If the political is the constitutive moment of the social, then ignorance is definitely political. Ignorance involves deciding what can be talked about and what cannot be talked about; what should be remembered or forgotten; known or not known; seen or unseen. This special issue investigates the work it takes and the practices that make it possible for organizations to ignore uncomfortable or disturbing information.
In this special issue of ephemera, we place critique at the heart of the discussion about the future of business schools and higher education more generally. The issue reflects on this in a myriad of ways, from debates about the more-than-human entanglements through which business schools have become performative to the monstrosity of the neoliberal capitalist business models that dominate today's academia. Despite the gloomy challenges that the contributions illuminate, the issue helps us to meet these challenges by exploring potential pathways forward.
This issue takes up the role of disorganization and the relations between order and disorder in organization studies and everyday life. Rather than juxtapositioning these features as oppositions, the issue explores how to understand other aspects of the often unwanted and dark sides of disorganization and disorder - by scrutinising how they are entangled and mutually constitutive to organization practice and theory.
Rejecting capitalism is like living out Don Michael Corleone’s famous phrase from The Godfather Part III: ‘Just when I thought I was out, they pull me back in’. Traditionally, capitalism has used violence to lay claim to everything that escapes from it. But today this violence is complemented by more insidious forms of coercion that are based as much on seduction and pleasure as they are on cruelty and oppression. We now work for capitalism as much in our free time as we do when we are being paid – not because we have to, but because we want to.
This issue celebrates 20 years of ephemera. We, the editorial collective, feel this anniversary provides the opportunity to debate the pasts, presents and futures of critical publishing. Today, most academic journals are owned by commercial publishing houses and organized according to journal rankings and impact factors. Yet ephemera remains stubbornly independent of these global capitalist forces. In this anniversary issue, we want to raise questions about independence – independent thinking, independent publication, independent organizing.
Most of the work leading to publication of this open issue has taken place during the pandemic’s overlapping phases of lockdown, containment, vaccination and (re)opening. Somewhere along the way, we, the editors of this open issue, came to embrace its diverse contributions through the theme of ‘Modes of organization’, as an oblique return to the perennial question ‘What is organization?’.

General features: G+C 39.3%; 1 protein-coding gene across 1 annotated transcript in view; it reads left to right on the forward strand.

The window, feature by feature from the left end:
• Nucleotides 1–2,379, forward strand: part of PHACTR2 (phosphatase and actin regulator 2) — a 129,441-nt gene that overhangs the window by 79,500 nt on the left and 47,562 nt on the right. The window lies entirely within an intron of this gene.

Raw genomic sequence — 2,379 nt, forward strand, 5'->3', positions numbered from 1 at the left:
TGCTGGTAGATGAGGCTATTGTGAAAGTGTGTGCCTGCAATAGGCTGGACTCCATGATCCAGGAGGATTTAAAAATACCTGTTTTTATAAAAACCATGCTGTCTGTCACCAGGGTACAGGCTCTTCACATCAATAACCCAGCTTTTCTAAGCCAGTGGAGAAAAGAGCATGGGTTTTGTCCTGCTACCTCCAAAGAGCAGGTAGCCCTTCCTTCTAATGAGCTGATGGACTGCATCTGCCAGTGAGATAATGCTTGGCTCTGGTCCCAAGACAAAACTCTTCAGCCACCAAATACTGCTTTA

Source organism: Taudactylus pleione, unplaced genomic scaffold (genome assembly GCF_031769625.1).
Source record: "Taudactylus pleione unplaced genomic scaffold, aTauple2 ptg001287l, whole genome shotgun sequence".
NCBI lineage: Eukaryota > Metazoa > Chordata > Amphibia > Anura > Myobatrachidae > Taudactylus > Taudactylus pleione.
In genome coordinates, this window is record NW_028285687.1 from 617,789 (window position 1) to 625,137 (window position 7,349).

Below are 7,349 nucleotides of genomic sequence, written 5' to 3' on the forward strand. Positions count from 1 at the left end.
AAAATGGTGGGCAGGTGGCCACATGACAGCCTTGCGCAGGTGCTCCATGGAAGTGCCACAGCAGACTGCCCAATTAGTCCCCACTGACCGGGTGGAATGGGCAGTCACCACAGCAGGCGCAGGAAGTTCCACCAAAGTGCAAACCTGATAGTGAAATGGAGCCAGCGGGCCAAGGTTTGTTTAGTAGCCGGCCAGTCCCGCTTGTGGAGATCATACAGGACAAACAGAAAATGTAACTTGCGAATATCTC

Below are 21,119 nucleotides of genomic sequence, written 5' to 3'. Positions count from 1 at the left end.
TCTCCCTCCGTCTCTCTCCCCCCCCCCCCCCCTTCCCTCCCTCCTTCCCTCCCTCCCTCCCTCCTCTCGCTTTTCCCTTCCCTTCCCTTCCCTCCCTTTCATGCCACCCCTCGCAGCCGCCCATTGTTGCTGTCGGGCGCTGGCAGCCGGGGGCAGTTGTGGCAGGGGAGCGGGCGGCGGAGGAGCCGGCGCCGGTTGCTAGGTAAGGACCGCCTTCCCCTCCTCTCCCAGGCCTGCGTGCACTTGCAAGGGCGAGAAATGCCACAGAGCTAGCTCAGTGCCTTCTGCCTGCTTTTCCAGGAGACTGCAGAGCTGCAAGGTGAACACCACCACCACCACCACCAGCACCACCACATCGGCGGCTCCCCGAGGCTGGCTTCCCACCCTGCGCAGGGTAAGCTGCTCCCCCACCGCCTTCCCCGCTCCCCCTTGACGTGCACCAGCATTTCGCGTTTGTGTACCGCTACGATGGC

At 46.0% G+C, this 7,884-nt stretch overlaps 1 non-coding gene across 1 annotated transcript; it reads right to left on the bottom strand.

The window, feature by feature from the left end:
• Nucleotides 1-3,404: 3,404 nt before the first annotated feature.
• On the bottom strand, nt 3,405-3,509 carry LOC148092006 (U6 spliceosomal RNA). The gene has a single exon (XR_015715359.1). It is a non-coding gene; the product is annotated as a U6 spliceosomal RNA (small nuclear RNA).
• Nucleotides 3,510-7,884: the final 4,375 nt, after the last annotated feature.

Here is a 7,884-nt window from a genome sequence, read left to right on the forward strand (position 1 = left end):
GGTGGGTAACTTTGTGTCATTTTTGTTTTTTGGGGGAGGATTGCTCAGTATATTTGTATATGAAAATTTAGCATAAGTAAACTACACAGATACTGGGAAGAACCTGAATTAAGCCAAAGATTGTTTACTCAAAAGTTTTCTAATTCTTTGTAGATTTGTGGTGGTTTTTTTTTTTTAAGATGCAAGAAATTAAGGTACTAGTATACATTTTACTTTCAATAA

The internal dynamics of political parties were a central concern for the founders of both organization theory and political sociology, yet contemporary research tends to neglect the importance and value of studying these electoral machines from a truly organizational point of view. The present issue seeks to remedy this shortcoming by allowing curious and creative scholars to reimagine what it might mean for organization scholars and activists alike to engage actively with political parties.
Standby refers to an operating state in which energy continues to flow despite an apparent shutdown, thus allowing for sudden reactivation. This special issue mobilizes the notion of standby to understand its capacities and conditions as a mode of organizing sociomaterial lifeworlds.
This open issue is published against the background of a major global pandemic. The old ‘normal’ seems far away and undesirable, as a socio-ecological transformation becomes even more urgent. The contributions featured here scrutinize the current trends in the capitalist mode of production and envision the alternative organization of our societies. They examine new configurations of work, to which capital-led digitalization is often key, and ways to resist it. Attention is also paid to a fundamental rethinking of work, economy and care.
This special issue explores questions around measurement in relation to management, organization, and politics - that is, how processes quantification intervene in our lives, sideline other modes of judgement, and lead us astray with a trail of numbers. Numbers reveal, but they also hide; they tell us who we are, but also who we ought to become; they show us how happy and healthy we are, but also urge us to adjust ourselves to the norm. Numbers manage us and we, in turn, manage ourselves through numbers.